Archive for the ‘Burning (2018)’ Category

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Distributor: Well Go USA

Release Date: March 05, 2019

Region: Region A

Length: 02:28:10

Video: 1080P (MPEG-4, AVC)

Main Audio: 5.1 Korean DTS-HD Master Audio

Alternate Audio: 2.0 Korean Dolby Digital

Subtitles: English

Ratio: 2.39:1

Notes: This package also contains a DVD disc and a digital copy of the film.

Title

“The story felt mysterious [and] nothing really happens in it, but… there was something very cinematic about that mysteriousness.” –Lee Chang-dong

Burning is a singular cinematic experience that seems to play by the rules of the slow-burn thriller, but Lee Chang-dong has merely added the veneer of a thriller to something that is much more mysterious and vastly more interesting. The basic plot follows Jongsu (Ah-in YOO), an alienated young introvert with a simmering rage burning somewhere deep inside the recesses of his mind who finds a friend and potential love interest in Haemi (Jong-seo JUN). Haemi seems to remember more about her childhood acquaintanceship with Jongsu than he does, and he questions the existence of the cat that she asks him to feed for her when she goes off on a trip. When she returns home from this trip with a man named Ben (Steven Yeun), it obviously bothers Jongsu and he is immediately suspicious of this wealthy and sophisticated young man. To be fair, it does seem that Ben showcases at least some of the personality traits of the textbook sociopath. Jongsu’s confusion about Ben’s relationship with Haemi is soon abandoned once she disappears, and these feelings are replaced with an obsessive need for answers as to her whereabouts. He finds that the answers to his questions are elusive and this is actually part of the point.

Jongsu’s alienation is a byproduct of living in a socially, financially, and politically divided world. It is relevant that his father’s dilapidated farm is located near the North Korean border and that Ben is mysteriously wealthy, but this is a situation that is relevant to most of the world’s population right now. It is a problem that penetrates the heart of what it is to be human. How can anyone expect to form lasting connections with people in a socially segregated environment? It is no wonder that the film is drenched in existential angst. For all of the monologues about “great hunger” (or searching for truth and meaning), Burning understands that it is this search that is important. The answers are unknowable. The inner thoughts and emotions of those around us are unreadable. Such ambiguity is the film’s main strength but it will probably limit the film’s appeal.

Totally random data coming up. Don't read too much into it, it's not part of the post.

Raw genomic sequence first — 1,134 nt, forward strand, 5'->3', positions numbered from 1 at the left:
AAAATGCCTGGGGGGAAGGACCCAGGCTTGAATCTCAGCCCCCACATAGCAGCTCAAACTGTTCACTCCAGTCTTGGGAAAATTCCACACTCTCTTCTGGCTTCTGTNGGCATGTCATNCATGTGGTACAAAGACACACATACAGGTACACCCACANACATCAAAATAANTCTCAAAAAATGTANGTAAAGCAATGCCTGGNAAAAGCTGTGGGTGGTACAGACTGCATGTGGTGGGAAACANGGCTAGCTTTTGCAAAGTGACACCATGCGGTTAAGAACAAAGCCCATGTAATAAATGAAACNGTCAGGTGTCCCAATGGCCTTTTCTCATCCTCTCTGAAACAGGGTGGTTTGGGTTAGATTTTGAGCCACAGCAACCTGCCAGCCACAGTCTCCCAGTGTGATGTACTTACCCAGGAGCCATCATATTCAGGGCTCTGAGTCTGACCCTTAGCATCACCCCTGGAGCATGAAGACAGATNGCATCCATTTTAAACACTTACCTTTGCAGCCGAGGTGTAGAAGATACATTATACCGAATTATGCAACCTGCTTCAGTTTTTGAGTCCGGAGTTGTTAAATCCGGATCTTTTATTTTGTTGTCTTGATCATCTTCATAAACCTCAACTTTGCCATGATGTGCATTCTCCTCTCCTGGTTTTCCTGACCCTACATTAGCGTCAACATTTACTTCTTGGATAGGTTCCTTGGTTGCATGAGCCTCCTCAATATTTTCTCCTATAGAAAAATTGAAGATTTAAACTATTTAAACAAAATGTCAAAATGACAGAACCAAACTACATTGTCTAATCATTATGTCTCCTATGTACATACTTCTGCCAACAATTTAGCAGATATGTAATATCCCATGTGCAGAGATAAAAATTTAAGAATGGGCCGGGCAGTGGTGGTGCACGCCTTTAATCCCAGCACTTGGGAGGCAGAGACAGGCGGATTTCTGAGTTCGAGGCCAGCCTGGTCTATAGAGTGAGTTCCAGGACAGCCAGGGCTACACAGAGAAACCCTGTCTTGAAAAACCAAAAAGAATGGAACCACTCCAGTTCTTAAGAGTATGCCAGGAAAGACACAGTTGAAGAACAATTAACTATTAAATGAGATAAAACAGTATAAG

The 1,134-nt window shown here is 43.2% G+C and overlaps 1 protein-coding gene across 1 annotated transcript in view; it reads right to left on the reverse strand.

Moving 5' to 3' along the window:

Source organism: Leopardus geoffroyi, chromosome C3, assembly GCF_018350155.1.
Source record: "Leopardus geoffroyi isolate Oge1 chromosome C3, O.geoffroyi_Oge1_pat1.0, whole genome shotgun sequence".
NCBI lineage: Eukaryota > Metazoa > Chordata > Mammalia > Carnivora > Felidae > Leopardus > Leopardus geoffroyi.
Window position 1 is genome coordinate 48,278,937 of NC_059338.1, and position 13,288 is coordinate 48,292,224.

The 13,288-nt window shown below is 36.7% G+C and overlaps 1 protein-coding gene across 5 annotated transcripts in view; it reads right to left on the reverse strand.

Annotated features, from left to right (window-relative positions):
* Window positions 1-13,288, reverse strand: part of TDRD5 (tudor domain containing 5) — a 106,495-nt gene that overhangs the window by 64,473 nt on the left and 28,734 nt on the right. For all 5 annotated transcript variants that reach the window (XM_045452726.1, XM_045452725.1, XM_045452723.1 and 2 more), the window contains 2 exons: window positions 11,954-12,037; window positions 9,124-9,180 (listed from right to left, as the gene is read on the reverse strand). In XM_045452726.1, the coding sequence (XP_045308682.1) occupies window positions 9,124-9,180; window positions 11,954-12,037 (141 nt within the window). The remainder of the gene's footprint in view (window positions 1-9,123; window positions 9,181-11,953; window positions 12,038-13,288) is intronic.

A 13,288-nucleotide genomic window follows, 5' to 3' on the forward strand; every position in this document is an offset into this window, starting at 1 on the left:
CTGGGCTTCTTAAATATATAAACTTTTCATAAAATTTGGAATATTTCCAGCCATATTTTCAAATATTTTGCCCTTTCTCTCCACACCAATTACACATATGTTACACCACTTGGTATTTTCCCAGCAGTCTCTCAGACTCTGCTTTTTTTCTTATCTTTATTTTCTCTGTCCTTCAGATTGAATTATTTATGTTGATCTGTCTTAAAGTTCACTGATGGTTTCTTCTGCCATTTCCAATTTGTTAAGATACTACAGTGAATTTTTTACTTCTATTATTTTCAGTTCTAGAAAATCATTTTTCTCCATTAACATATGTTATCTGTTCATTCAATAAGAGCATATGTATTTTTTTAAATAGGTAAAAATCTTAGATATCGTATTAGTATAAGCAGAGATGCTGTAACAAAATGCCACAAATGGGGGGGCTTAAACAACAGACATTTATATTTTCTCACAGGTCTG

There will inevitably be many viewers who prefer to take their mystery with a side of neatly tied up answers, and the deliberate pacing will probably be interpreted by these people as “slow” (even though there is a distinct difference in a film that is “slow” and one that is “deliberately paced”). These people might prefer to opt for re-runs of Murder She Wrote.

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The Presentation:

4 of 5 Stars

Well Go USA protects the Blu-ray and DVD discs in a standard 2-disc Blu-ray case with a sleeve featuring artwork based on the film’s primary US one sheet. It isn’t at all clear why they felt the need to crop the image on all four sides, but it is nice that they used their original design as it is an attractive image.

US ONE SHEET
Menu

The menu begins as a short video clip and morphs into a static image with the typical menu options. It’s an attractive presentation.

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Picture Quality:

4.5 of 5 Stars

This is a nice high definition transfer that represents the original 2K DI master rather nicely. The encode is nicely rendered and there aren’t any noticeable digital artifacts or compression to distract the discerning viewer. Meanwhile, there is an appropriate level of fine detail on display and clarity is reasonably strong throughout most of the duration. There certainly aren’t any glaring issues to discuss, and any weaknesses that one might perceive are the direct result of the original cinematography.

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Sound Quality:

4.5 of 5 Stars

The 5.1 DTS-HD Master Audio mix is fairly strong and reasonably immersive throughout the duration (at least for such a low key film). Fidelity is certainly never an issue. It is difficult to judge the clarity of the dialogue since the language spoken throughout the duration of the film is predominantly Korean, but it sounds as if the dialogue is given the appropriate amount of priority within the mix.

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Special Features:

1 of 5 Stars

About the Characters – (02:29)

This short clip is built mostly from “behind the scenes” footage and interview soundbites, but it is not given a chance to offer anything truly instructive. To say it isn’t comprehensive is an understatement. It is merely an EPK fluff piece. This seems a shame since Burning deserves quite a bit more.

Teaser Trailer – (00:58)
International Trailer – (01:21)
Theatrical Trailer – (01:49)

It is nice to have these three trailers included on the disc (especially since there aren’t any other supplements included).

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Final Words:

Those who enjoy films by David Lynch won’t find Lee Chang-dong’s Burning particularly challenging as it is actually rather straight forward and far less esoteric than most of Lynch’s work. However, those who feel that riddles should have well-defined answers might prefer more mainstream entertainments. In either case, this Blu-ray is a great way to experience the film in one’s home environment.

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